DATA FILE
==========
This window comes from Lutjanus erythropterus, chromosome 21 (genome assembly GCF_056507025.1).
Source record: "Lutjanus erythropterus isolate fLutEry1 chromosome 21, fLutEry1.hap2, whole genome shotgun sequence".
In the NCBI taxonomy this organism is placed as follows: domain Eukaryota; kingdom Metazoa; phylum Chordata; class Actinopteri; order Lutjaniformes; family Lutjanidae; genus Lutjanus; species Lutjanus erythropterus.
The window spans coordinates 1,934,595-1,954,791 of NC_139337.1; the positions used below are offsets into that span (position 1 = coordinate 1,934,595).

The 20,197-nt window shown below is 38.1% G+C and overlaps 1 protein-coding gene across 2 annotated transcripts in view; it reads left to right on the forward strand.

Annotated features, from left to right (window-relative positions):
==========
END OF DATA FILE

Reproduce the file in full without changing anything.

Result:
This window comes from Lutjanus erythropterus, chromosome 21 (genome assembly GCF_056507025.1).
Source record: "Lutjanus erythropterus isolate fLutEry1 chromosome 21, fLutEry1.hap2, whole genome shotgun sequence".
In the NCBI taxonomy this organism is placed as follows: domain Eukaryota; kingdom Metazoa; phylum Chordata; class Actinopteri; order Lutjaniformes; family Lutjanidae; genus Lutjanus; species Lutjanus erythropterus.
The window spans coordinates 1,934,595-1,954,791 of NC_139337.1; the positions used below are offsets into that span (position 1 = coordinate 1,934,595).

The 20,197-nt window shown below is 38.1% G+C and overlaps 1 protein-coding gene across 2 annotated transcripts in view; it reads left to right on the forward strand.

Annotated features, from left to right (window-relative positions):